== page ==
wild and domestic animals, including dogs and cats. Dogs become infected
by leptospires when abraded skin comes into contact with the urine of an
The bacteria can enter the body through skin or mucous membranes (eyes,
nose, or mouth), especially if the skin is broken from a cut or scratch.
Drinking contaminated water can also cause infection. The
organisms quickly spread through the bloodstream leading to fever,
joint pain, and general malaise which can last up to a week.
LIVER SHUNT-- Also called Portosystemic shunts,
are abnormal veins that allow blood from the intestine to bypass
the liver. Normally, blood flows from the intestines to the
liver. where the by-products of digestion are metabolized. When there is a
shunt, blood bypasses the liver with disastrous and often fatal consequences.
Ammonia and other toxins are not metabolized or removed from the
circulation, resulting in signs of hepatic encephalopathy (type of
brain inflammation caused by high levels of ammonia and other
toxins in the blood). Symptoms can be dramatic, including stunted growth, persistent vomiting and
diarrhea, weight loss and seizures. But they can also be subtle--increased
urination, thirst and salivation. Liver shunts are operable, but not always
successfully. The errant blood vessels may be inside or outside of the liver,
and the ones inside the liver are much more difficult to repair
is an obstructive disorder involving the
lymphatic system of the gastrointestinal tract, resulting in Protien-Losing
Enteropathy. As part of the normal circulatory system, lymph
fluid is collected from tissues throughout the body and returned to the
blood by way of the lymphatic vessels. In intestinal lymphangiectasia,
normal drainage is blocked so that intestinal lymph
leaks into the intestines instead of being returned to
the circulation. This results in the loss of proteins,
lymphocytes ( a type of white blood cell), and lipids
or fats into the stool.
Intestinal lymphangiectasia may be congenital (present from birth) due to
malformation of the lymphatic system, or it may be acquired in association
with another disease.
-- Pancreatitis is inflammation of the pancreas, an
elongated gland that serves many functions in the process of digestion and
metabolism. When digestive enzymes that normally are excreted into the
intestinal tract are activated in the pancreas instead, they cause inflammation.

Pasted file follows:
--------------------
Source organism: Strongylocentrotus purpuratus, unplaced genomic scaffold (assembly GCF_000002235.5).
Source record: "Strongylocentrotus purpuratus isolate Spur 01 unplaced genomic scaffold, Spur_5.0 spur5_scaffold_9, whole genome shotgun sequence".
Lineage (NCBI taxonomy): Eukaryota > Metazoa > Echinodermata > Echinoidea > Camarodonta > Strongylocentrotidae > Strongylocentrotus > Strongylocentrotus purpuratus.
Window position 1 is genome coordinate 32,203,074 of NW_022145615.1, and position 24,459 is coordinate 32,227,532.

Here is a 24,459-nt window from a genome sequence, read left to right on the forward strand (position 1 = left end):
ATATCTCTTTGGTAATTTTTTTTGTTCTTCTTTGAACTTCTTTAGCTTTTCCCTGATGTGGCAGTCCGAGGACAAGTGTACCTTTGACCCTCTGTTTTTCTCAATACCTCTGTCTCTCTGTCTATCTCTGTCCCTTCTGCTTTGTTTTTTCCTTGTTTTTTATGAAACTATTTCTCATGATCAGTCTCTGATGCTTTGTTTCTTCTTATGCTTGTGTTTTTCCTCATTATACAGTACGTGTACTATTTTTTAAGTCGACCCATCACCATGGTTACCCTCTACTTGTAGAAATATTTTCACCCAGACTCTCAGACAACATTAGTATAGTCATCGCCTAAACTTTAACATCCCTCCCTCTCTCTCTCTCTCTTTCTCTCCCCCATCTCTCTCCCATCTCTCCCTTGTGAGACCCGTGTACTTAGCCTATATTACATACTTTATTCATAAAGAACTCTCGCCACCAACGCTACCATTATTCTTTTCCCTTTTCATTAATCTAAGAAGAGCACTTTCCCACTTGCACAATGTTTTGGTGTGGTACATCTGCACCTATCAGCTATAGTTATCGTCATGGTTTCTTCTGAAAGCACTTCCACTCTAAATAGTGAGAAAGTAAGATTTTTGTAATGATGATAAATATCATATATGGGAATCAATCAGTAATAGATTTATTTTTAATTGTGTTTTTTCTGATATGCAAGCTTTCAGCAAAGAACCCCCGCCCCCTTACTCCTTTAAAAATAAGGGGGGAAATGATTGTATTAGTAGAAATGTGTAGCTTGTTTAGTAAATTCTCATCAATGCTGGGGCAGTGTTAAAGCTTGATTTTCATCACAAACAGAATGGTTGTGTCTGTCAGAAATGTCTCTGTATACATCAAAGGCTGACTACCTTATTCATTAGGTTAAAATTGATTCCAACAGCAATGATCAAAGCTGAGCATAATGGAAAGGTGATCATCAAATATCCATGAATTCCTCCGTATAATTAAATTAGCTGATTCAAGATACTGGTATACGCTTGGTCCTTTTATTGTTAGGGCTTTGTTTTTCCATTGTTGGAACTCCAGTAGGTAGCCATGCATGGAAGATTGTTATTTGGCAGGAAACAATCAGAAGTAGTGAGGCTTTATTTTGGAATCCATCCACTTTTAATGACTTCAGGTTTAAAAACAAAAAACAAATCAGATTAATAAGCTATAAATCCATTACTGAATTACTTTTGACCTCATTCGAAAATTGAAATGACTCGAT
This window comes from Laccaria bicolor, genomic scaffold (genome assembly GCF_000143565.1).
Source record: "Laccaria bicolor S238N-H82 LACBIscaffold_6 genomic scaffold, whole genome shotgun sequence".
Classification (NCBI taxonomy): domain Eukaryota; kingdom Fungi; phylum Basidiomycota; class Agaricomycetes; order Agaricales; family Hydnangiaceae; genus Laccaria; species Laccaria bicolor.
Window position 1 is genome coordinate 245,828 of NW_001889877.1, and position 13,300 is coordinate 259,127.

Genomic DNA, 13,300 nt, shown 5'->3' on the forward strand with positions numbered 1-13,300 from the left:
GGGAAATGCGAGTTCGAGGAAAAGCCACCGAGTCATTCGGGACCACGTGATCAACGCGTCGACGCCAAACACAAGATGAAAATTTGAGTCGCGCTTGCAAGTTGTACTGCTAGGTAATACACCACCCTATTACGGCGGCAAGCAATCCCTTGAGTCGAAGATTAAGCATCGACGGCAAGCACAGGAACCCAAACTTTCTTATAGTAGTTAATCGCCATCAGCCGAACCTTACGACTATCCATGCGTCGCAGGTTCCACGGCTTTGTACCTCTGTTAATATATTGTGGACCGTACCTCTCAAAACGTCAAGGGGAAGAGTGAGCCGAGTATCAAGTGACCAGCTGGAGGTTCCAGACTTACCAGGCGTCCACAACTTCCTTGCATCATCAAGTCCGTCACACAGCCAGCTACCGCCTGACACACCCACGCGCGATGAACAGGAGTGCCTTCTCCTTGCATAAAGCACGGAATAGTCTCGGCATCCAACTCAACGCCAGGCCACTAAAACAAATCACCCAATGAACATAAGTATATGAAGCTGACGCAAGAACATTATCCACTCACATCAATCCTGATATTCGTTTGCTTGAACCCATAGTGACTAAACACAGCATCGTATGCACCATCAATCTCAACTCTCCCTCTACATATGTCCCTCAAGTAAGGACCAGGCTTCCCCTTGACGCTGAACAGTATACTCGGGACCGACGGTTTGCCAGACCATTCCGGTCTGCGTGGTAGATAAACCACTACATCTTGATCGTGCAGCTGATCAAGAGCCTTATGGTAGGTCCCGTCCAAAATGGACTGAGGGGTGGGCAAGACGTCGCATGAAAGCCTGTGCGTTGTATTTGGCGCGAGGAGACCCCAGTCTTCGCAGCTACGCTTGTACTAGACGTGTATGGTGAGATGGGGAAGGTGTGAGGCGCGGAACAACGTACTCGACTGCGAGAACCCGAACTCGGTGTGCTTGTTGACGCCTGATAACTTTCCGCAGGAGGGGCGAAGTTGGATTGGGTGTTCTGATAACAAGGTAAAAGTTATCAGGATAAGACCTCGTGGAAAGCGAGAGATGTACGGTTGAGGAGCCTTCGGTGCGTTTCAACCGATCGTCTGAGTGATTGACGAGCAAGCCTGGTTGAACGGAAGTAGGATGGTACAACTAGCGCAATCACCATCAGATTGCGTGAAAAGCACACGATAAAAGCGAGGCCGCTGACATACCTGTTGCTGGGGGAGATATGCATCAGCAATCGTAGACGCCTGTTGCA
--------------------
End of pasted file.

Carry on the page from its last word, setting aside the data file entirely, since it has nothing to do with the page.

Foods high in fat, or a lot of greasy table scraps, tend to trigger
This is a serious, potentially life-threatening disease.
Mortality is upwards of 20 to 25 percent. Affected animals will have severe
abdominal pain, loss of appetite, lethargy, depression, vomiting and diarrhea.
Dehydration is also a danger.
PARVOVIRUS -- Canine
parvovirus is an acute, highly contagious disease of dogs that
was first described in the early 1970's. The disease is
transmitted by oral contact with infected feces. Parvo
affects dogs of all ages, but most cases occur in pupies 6 to 20
weeks of age. Parvovirus is characterized by
severe, bloody diarrhea and vomiting, high fever and lethargy. The
diarrhea is particularly foul smelling and is sometimes yellow in
color. Parvo can also attack a dog's heart causing congestive
heart failure. This complication can occur months or years after
an apparent recovery from the intestinal form of the disease.
Puppies who survive parvo infection usually remain somewhat
un-healthy and weak for life.
(slippping kneecaps, slipping stifle*)--is a
relatively common condition in the Yorkie and often results in the intermittent
lifting of one or both hindlegs when walking or running. It is possibly
recessively inherited and therefore it is sensible not to breed from afflicted
animals. Today, veterinary orthopaedics are such that corrective surgery is
usually extremely successful.
*- Stifel--the hindleg above the
PATENT DUCTUS ARTERIOSUS (PDA) --
is in every mammal at birth. It is a duct that blood
flows through while the fetus is still using the mothers oxygen
supply. When the baby is born and starts to breath this duct
is supposed to close. It should close with in a few hours to
a few days. PDA is the most common congential heart defect in dogs.
It is usually detected by your veterinarian
when he hears a continous machinery heart murmur during a check-up.
Then there are tests that are done to confirm it. All
of the information that I have gathered give one to several,
reasons that it might not. Some are genetic, and some
are classified as random events. Some are even classified as
is a fancy way of saying that protein is being
lost from the body through the intestine. This is a serious problem as the
body's proteins are not easily replaced and the only way to replace them
involves the absorption of protein constituents (the amino acids that make
up proteins) from the intestine. If the intestine is actually leaking
nutrients out instead of absorbing them in, the result is a nutritional
disaster. Protein Losing Enteropathy is an inherited immune-mediated
disease of the intestines. Many dogs don't show clinical signs of this
disease until they are over the age of 5. Abnormal fluid accumulation may
occur secondary to decreased protein levels in the blood.
REVERSE SNEEZING (Pharyngeal Gag Reflex*)--is a dramatic, rapid inhalation and exhalation of air
through the nasopharynx. Dogs may do this when they have a mild
irritation at the back of their throat. Often confused with
seizuring or gasping for air, it is usually a harmless event.
Reverse sneezing isn't
really a health problem, but something that dog owners should be
aware of as it is very common in toy breeds. It is
characterized by honking, hacking or a snorting sounds. It usually
happens when a dog is excited or can sometimes happen after
drinking, eating, running around, or while pulling on the leash.
The dog will usually extend his/her neck while gasping inwards
with a distinctive snorting sound, it is reverse sneezing.
Usually by gently rubbing the throat of your dog, the spasms
will stop after they swallow a couple of times and that's the end
of it. Other dogs respond well by taking them outside for some
fresh air. Or you can plug the nose holes forcing the dog to
breathe through her mouth and that will usually stop an episode as
Reverse sneezing is a harmless condition and medical attention
is not necessary. It is important to not confuse reverse sneezing
with a collapsing trachea.